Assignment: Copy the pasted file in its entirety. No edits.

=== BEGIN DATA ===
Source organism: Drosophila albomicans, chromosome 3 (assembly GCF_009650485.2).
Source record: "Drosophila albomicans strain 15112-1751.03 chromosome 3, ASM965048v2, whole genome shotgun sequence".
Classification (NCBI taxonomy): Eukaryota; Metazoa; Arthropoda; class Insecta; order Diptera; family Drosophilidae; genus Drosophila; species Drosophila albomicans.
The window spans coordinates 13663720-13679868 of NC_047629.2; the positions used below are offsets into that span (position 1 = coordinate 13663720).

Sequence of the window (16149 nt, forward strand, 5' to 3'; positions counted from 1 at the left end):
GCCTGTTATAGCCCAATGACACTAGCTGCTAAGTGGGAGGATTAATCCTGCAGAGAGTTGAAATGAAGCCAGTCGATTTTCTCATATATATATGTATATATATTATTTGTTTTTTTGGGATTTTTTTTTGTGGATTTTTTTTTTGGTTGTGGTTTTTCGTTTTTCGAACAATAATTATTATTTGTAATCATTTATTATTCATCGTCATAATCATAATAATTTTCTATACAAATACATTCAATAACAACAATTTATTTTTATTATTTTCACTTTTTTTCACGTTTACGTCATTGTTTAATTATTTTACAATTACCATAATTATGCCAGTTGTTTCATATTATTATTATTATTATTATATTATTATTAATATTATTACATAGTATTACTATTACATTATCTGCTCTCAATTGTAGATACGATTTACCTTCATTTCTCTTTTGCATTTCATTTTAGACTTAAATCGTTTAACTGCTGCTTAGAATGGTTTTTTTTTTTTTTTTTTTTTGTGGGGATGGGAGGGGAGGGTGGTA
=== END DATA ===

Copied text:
Source organism: Drosophila albomicans, chromosome 3 (assembly GCF_009650485.2).
Source record: "Drosophila albomicans strain 15112-1751.03 chromosome 3, ASM965048v2, whole genome shotgun sequence".
Classification (NCBI taxonomy): Eukaryota; Metazoa; Arthropoda; class Insecta; order Diptera; family Drosophilidae; genus Drosophila; species Drosophila albomicans.
The window spans coordinates 13663720-13679868 of NC_047629.2; the positions used below are offsets into that span (position 1 = coordinate 13663720).

Sequence of the window (16149 nt, forward strand, 5' to 3'; positions counted from 1 at the left end):
GCCTGTTATAGCCCAATGACACTAGCTGCTAAGTGGGAGGATTAATCCTGCAGAGAGTTGAAATGAAGCCAGTCGATTTTCTCATATATATATGTATATATATTATTTGTTTTTTTGGGATTTTTTTTTGTGGATTTTTTTTTTGGTTGTGGTTTTTCGTTTTTCGAACAATAATTATTATTTGTAATCATTTATTATTCATCGTCATAATCATAATAATTTTCTATACAAATACATTCAATAACAACAATTTATTTTTATTATTTTCACTTTTTTTCACGTTTACGTCATTGTTTAATTATTTTACAATTACCATAATTATGCCAGTTGTTTCATATTATTATTATTATTATTATATTATTATTAATATTATTACATAGTATTACTATTACATTATCTGCTCTCAATTGTAGATACGATTTACCTTCATTTCTCTTTTGCATTTCATTTTAGACTTAAATCGTTTAACTGCTGCTTAGAATGGTTTTTTTTTTTTTTTTTTTTTGTGGGGATGGGAGGGGAGGGTGGTA